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Thread started 04 Apr 2012 (Wednesday) 18:36
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Big-time shoulder pain from heavy-duty camera use - suggestions?

 
mike_311
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Apr 05, 2012 07:34 |  #16

pyrojim wrote in post #14210733 (external link)
Strength training can change your life as well.

probably the best solution, but it will take time.

or you could get a rebel. same IQ... lol


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amfoto1
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Apr 05, 2012 09:41 |  #17

Strange that you are having shoulder pain but not using a strap. Usually it's the straps that cause it.

Are you carrying a camera bag, single strap type with shoulder strap?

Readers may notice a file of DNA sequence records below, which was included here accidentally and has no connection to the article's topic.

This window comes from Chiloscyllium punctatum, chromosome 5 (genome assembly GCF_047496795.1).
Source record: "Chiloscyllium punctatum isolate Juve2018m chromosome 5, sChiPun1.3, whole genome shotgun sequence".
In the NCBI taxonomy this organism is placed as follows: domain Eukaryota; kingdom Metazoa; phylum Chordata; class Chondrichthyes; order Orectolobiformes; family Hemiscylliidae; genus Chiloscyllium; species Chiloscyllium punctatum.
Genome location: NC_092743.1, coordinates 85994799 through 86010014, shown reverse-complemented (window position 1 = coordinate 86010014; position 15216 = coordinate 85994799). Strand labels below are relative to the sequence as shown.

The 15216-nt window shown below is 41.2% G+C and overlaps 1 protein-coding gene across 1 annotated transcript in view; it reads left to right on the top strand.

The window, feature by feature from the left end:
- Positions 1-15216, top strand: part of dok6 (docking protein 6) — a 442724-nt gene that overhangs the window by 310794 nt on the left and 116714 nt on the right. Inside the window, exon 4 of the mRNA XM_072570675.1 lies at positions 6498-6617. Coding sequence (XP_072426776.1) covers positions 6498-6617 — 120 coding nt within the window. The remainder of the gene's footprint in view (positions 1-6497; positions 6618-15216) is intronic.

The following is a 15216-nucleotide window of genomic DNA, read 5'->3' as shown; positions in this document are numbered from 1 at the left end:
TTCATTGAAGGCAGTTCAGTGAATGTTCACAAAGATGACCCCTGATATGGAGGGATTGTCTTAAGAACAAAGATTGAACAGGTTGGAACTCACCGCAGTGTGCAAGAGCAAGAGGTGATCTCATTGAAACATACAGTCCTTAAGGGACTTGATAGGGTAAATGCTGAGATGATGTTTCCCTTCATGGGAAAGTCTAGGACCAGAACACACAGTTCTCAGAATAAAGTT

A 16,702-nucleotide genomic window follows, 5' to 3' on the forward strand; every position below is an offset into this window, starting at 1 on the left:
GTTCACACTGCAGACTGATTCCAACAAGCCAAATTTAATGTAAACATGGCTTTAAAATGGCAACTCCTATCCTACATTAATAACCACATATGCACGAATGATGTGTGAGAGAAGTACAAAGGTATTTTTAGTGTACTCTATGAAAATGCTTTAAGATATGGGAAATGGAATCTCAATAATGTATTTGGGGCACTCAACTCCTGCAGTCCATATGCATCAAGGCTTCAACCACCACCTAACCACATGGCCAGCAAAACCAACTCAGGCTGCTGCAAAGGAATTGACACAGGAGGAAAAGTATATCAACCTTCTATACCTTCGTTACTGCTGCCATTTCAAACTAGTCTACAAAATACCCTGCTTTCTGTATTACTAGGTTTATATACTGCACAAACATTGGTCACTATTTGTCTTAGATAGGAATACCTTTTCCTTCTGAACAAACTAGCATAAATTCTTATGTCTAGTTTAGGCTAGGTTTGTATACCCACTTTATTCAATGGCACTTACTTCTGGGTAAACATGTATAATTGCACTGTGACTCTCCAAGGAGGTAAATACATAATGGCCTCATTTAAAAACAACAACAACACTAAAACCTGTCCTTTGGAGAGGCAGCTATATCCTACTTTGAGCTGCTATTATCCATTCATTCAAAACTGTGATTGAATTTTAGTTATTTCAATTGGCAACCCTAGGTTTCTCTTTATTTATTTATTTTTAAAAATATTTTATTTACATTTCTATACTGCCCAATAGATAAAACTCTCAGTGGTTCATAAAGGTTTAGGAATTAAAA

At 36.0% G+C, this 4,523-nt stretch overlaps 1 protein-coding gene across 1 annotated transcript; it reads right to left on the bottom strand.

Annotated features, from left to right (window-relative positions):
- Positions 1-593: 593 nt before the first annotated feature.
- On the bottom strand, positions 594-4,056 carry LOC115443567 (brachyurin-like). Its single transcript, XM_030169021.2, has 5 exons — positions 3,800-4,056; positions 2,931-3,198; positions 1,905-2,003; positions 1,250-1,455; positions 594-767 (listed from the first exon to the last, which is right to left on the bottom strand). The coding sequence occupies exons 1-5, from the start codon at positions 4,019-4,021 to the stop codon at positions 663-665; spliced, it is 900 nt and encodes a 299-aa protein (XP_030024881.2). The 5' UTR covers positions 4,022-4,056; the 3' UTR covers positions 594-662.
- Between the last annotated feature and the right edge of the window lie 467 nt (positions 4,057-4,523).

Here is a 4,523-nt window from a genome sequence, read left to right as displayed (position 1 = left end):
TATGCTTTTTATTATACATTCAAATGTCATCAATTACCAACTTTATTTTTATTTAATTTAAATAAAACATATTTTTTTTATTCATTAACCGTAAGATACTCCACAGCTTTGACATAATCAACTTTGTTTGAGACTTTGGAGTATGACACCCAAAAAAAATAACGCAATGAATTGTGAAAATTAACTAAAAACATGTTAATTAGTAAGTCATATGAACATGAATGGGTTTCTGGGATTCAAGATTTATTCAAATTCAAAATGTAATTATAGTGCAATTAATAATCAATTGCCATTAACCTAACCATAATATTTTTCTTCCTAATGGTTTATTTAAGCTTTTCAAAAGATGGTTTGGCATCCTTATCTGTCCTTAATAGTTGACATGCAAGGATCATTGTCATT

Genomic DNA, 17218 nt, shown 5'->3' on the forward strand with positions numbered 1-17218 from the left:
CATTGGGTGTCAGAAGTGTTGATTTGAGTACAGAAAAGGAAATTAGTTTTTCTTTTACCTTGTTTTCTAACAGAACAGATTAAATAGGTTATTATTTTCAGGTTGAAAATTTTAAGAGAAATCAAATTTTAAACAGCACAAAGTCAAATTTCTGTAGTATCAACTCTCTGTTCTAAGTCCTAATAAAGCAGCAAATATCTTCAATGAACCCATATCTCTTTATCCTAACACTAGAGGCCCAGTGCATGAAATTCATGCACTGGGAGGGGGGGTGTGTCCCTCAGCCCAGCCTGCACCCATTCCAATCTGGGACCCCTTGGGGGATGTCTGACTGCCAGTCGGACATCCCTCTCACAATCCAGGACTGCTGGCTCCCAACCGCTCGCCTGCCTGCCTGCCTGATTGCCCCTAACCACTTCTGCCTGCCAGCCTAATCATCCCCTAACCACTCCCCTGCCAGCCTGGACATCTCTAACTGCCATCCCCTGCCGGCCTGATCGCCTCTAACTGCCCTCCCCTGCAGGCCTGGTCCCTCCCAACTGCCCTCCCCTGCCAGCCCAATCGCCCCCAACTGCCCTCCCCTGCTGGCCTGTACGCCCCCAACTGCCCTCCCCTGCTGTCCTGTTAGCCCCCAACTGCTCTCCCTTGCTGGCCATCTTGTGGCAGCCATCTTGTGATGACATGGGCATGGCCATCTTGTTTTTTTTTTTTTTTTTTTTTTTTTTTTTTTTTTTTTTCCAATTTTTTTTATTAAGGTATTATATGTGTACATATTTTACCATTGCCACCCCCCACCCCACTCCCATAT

The Canon straps with the cameras pretty much suck. I've changed them out to better straps for years (mostly OpTech).

I've also replaced the strap on my one shoulder bag (w/OpTech), and that helped, even though it's a pretty small shoulder bag (usually has 2 or 3 lenses in it, largest 70-200/2.8 and 300/4... plus at least one 580EX flash, spare batteries, etc.) That bag also has a waist belt, which I use at times to help support the weight.

For longer treks and/or more gear, I use a backpack instead and have two, in different sizes. Really helps to spread the load between two shoulder straps and a waist belt.

A lot of small stuff, I carry in a vest. The one I use most is a $20 fishing vest from Walmart.

Oh, and I noticed when I joined CPS, one of the "membership gifts" is an OpTech strap. I've got several of those now, after several years "gold" membership.

Most of my shooting is handheld, usually with two 7Ds w/grips, and for sports it's often 70-200/2.8 on one and 300/4 on the other (24-70/2.8 and 12-24/4 in the bag, for less frequent use). Occasionally, for those really loooonnggg days, I'll use a monopod.

Yes, some exercise would be a good idea... Mine involves too many sofa and TV remote "workouts", I'm afraid.


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h14nha
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Apr 05, 2012 12:20 |  #18